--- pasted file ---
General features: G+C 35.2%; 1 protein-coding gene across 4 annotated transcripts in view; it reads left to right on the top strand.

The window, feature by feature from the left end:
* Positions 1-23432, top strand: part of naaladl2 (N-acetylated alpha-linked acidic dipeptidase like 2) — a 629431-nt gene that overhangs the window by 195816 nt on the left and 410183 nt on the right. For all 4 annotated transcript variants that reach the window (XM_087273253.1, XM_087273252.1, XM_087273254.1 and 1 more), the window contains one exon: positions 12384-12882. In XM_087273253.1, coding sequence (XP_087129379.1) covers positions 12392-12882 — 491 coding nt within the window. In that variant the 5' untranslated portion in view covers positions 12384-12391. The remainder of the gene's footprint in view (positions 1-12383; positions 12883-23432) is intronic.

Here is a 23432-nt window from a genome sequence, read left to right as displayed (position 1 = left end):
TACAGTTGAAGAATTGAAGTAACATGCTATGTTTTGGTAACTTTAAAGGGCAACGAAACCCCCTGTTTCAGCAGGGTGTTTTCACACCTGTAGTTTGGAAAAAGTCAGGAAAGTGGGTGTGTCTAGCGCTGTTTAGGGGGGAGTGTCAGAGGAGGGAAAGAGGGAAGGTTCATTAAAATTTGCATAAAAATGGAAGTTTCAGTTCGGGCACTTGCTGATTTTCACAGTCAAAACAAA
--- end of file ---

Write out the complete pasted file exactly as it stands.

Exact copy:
General features: G+C 35.2%; 1 protein-coding gene across 4 annotated transcripts in view; it reads left to right on the top strand.

The window, feature by feature from the left end:
* Positions 1-23432, top strand: part of naaladl2 (N-acetylated alpha-linked acidic dipeptidase like 2) — a 629431-nt gene that overhangs the window by 195816 nt on the left and 410183 nt on the right. For all 4 annotated transcript variants that reach the window (XM_087273253.1, XM_087273252.1, XM_087273254.1 and 1 more), the window contains one exon: positions 12384-12882. In XM_087273253.1, coding sequence (XP_087129379.1) covers positions 12392-12882 — 491 coding nt within the window. In that variant the 5' untranslated portion in view covers positions 12384-12391. The remainder of the gene's footprint in view (positions 1-12383; positions 12883-23432) is intronic.

Here is a 23432-nt window from a genome sequence, read left to right as displayed (position 1 = left end):
TACAGTTGAAGAATTGAAGTAACATGCTATGTTTTGGTAACTTTAAAGGGCAACGAAACCCCCTGTTTCAGCAGGGTGTTTTCACACCTGTAGTTTGGAAAAAGTCAGGAAAGTGGGTGTGTCTAGCGCTGTTTAGGGGGGAGTGTCAGAGGAGGGAAAGAGGGAAGGTTCATTAAAATTTGCATAAAAATGGAAGTTTCAGTTCGGGCACTTGCTGATTTTCACAGTCAAAACAAA